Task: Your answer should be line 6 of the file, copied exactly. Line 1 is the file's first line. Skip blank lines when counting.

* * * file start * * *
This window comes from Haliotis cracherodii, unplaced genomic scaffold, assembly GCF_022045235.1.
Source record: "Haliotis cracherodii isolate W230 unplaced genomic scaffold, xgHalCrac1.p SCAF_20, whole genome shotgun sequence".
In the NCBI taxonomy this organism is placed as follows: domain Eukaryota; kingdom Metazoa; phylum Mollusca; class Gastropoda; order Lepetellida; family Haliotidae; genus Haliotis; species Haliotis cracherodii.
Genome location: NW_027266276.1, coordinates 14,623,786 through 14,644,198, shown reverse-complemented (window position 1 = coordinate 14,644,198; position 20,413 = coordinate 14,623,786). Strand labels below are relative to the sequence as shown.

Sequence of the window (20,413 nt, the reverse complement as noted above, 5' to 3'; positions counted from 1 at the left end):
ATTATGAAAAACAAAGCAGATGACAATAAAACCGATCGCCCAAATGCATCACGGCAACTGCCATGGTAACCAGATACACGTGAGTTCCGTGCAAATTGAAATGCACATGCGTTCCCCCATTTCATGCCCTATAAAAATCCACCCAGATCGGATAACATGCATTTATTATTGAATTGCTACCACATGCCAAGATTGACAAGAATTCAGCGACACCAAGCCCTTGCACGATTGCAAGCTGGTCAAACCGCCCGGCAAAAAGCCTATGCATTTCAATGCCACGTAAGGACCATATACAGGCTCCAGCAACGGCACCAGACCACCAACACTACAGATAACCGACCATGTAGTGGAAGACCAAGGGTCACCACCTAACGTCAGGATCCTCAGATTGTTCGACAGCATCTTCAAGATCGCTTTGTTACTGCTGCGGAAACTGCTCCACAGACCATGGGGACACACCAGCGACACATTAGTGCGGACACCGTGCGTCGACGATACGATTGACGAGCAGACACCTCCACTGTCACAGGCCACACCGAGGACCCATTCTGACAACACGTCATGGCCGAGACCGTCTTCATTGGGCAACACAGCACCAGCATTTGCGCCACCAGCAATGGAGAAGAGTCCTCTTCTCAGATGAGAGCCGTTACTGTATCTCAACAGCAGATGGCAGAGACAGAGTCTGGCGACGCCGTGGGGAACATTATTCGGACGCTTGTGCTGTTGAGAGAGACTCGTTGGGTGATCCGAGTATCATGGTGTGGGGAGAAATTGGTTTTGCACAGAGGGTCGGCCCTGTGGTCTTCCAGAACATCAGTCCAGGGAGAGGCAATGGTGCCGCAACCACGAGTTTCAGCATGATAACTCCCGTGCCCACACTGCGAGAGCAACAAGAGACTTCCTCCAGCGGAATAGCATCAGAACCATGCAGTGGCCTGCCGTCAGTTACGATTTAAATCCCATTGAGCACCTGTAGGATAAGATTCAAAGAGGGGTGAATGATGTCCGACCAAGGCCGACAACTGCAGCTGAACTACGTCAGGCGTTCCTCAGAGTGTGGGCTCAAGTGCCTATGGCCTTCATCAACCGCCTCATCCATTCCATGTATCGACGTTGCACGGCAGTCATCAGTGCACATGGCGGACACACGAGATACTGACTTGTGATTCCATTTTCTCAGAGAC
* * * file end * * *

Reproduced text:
ATTATGAAAAACAAAGCAGATGACAATAAAACCGATCGCCCAAATGCATCACGGCAACTGCCATGGTAACCAGATACACGTGAGTTCCGTGCAAATTGAAATGCACATGCGTTCCCCCATTTCATGCCCTATAAAAATCCACCCAGATCGGATAACATGCATTTATTATTGAATTGCTACCACATGCCAAGATTGACAAGAATTCAGCGACACCAAGCCCTTGCACGATTGCAAGCTGGTCAAACCGCCCGGCAAAAAGCCTATGCATTTCAATGCCACGTAAGGACCATATACAGGCTCCAGCAACGGCACCAGACCACCAACACTACAGATAACCGACCATGTAGTGGAAGACCAAGGGTCACCACCTAACGTCAGGATCCTCAGATTGTTCGACAGCATCTTCAAGATCGCTTTGTTACTGCTGCGGAAACTGCTCCACAGACCATGGGGACACACCAGCGACACATTAGTGCGGACACCGTGCGTCGACGATACGATTGACGAGCAGACACCTCCACTGTCACAGGCCACACCGAGGACCCATTCTGACAACACGTCATGGCCGAGACCGTCTTCATTGGGCAACACAGCACCAGCATTTGCGCCACCAGCAATGGAGAAGAGTCCTCTTCTCAGATGAGAGCCGTTACTGTATCTCAACAGCAGATGGCAGAGACAGAGTCTGGCGACGCCGTGGGGAACATTATTCGGACGCTTGTGCTGTTGAGAGAGACTCGTTGGGTGATCCGAGTATCATGGTGTGGGGAGAAATTGGTTTTGCACAGAGGGTCGGCCCTGTGGTCTTCCAGAACATCAGTCCAGGGAGAGGCAATGGTGCCGCAACCACGAGTTTCAGCATGATAACTCCCGTGCCCACACTGCGAGAGCAACAAGAGACTTCCTCCAGCGGAATAGCATCAGAACCATGCAGTGGCCTGCCGTCAGTTACGATTTAAATCCCATTGAGCACCTGTAGGATAAGATTCAAAGAGGGGTGAATGATGTCCGACCAAGGCCGACAACTGCAGCTGAACTACGTCAGGCGTTCCTCAGAGTGTGGGCTCAAGTGCCTATGGCCTTCATCAACCGCCTCATCCATTCCATGTATCGACGTTGCACGGCAGTCATCAGTGCACATGGCGGACACACGAGATACTGACTTGTGATTCCATTTTCTCAGAGAC